In a recent study from The University of Texas MD Anderson Cancer Center, researchers found that greater inactivity was independently linked to a higher risk of dying from cancer.
The most sedentary individuals had an 82% higher risk of cancer mortality compared to the least sedentary individuals.
The findings show that the amount of time a person spends sitting prior to a cancer diagnosis is predictive of time to cancer death.
This is the first study that definitively shows a strong association between not moving and cancer death.
The study is published in JAMA Oncology. One author is Susan Gilchrist, M.D., associate professor of Clinical Cancer Prevention.
In the study, the team involved a cohort of participants from the nationally representative REGARDS study, which recruited more than 30,000 U.S. adults over the age of 45 between 2003 and 2007 to study long-term health outcomes.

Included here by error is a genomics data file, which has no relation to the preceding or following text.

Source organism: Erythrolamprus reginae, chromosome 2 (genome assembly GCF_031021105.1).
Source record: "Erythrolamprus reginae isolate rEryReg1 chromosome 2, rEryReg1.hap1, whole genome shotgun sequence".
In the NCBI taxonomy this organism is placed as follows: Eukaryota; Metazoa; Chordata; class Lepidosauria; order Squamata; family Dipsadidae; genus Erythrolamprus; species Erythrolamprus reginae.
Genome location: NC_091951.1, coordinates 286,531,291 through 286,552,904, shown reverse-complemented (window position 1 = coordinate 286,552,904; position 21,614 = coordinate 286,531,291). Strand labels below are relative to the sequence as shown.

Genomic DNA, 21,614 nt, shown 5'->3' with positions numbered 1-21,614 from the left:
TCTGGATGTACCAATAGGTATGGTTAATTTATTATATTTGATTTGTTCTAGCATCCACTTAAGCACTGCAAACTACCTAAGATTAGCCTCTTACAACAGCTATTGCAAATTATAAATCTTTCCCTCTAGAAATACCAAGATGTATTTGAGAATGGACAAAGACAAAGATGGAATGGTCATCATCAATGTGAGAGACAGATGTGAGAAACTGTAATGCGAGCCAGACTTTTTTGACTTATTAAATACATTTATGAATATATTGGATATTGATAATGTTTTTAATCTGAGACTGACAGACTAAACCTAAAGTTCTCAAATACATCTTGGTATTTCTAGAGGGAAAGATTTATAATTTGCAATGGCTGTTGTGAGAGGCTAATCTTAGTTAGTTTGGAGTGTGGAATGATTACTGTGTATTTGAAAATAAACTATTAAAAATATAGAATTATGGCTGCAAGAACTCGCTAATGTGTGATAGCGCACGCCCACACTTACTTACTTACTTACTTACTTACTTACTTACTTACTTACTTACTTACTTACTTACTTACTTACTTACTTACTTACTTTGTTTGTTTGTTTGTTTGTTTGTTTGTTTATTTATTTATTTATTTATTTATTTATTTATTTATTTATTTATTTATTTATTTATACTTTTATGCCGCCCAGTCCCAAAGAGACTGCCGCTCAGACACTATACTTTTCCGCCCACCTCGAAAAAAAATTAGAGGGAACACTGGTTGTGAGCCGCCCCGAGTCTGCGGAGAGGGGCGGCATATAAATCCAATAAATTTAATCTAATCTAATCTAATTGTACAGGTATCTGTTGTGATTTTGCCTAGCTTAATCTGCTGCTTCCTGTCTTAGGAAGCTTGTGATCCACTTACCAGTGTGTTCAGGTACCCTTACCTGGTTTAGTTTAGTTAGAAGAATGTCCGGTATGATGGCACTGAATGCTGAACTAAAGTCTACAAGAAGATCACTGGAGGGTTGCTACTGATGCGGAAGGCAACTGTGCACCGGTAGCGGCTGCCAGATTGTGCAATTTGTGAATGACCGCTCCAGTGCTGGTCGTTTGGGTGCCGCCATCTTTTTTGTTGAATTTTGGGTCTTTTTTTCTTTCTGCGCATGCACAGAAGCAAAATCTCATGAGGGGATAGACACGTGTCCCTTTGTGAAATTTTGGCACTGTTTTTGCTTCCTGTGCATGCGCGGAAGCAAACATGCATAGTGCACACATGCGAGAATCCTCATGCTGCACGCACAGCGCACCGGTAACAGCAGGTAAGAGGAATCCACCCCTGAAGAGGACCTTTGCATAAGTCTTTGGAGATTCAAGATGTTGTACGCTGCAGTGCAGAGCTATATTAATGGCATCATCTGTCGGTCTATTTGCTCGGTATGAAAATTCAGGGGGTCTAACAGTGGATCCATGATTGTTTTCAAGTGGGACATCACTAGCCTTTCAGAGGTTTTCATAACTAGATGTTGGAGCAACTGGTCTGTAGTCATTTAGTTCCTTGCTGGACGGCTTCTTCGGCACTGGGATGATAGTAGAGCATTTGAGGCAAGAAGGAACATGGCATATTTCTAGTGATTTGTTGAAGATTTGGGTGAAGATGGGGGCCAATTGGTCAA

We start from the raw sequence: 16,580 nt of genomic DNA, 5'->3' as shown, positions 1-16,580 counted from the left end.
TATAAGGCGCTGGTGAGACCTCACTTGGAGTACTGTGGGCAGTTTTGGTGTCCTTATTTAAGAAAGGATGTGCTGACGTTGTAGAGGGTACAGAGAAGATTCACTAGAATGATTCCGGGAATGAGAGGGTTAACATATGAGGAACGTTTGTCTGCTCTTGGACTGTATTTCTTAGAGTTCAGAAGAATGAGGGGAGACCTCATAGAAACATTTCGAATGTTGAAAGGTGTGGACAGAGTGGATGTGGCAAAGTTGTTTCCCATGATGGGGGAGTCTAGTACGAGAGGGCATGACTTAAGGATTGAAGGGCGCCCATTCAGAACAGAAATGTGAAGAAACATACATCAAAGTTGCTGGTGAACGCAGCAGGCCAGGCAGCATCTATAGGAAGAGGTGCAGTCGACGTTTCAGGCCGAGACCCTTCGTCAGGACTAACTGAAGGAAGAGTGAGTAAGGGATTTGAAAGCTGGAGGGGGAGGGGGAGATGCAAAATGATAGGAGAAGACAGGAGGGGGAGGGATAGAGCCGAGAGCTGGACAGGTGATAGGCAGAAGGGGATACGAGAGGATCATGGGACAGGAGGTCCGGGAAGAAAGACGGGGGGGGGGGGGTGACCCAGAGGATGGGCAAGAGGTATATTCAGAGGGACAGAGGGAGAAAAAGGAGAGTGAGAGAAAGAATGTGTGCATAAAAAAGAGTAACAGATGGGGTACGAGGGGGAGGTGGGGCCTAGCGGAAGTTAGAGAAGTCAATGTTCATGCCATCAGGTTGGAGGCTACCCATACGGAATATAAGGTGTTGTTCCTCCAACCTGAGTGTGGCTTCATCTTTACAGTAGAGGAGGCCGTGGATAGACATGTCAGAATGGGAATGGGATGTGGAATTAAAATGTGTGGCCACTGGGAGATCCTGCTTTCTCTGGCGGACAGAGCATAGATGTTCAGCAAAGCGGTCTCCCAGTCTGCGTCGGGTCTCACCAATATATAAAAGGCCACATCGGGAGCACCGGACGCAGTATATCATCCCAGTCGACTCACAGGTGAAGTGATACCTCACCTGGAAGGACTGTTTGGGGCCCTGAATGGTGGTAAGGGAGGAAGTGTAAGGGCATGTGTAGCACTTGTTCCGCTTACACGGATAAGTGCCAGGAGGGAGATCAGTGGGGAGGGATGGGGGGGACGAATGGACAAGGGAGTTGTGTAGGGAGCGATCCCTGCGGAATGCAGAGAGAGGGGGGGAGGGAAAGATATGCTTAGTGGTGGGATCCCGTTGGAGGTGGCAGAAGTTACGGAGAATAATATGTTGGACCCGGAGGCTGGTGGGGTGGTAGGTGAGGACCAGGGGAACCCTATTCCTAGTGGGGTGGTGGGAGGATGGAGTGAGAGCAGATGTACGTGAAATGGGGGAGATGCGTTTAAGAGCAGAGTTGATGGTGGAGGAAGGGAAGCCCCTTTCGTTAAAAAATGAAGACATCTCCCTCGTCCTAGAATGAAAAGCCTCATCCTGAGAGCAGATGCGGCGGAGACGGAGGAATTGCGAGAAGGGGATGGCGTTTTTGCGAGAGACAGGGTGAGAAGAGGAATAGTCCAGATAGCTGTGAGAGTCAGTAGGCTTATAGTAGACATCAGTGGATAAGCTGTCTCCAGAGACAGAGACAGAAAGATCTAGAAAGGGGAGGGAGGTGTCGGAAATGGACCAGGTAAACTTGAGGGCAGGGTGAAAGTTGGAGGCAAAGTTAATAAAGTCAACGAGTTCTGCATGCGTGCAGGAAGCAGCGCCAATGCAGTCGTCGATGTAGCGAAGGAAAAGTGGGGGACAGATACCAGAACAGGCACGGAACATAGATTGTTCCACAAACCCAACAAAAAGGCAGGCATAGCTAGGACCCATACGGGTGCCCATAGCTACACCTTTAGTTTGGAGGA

To measure sedentary behavior, 8,002 participants who did not have a cancer diagnosis wore an accelerometer on their hip during waking hours for seven consecutive days.
The accelerometer data was gathered between 2009 and 2013. After a mean follow-up of 5 years, 268 participants died of cancer.
Longer duration of sedentary behavior was independently linked to a greater risk of cancer death.
The study also found that engaging in either light or moderate to vigorous physical activity made a difference.
The team showed that replacing 30 minutes of sedentary time with physical activity was linked to a 31% lower risk of cancer death for moderate-intensity activity, such as cycling, and an 8% lower risk of cancer death for light-intensity activity, such as walking.
These findings reinforce that it’s important to ‘sit less and move more’ and that incorporating 30 minutes of movement into your daily life can help reduce your risk of death from cancer.
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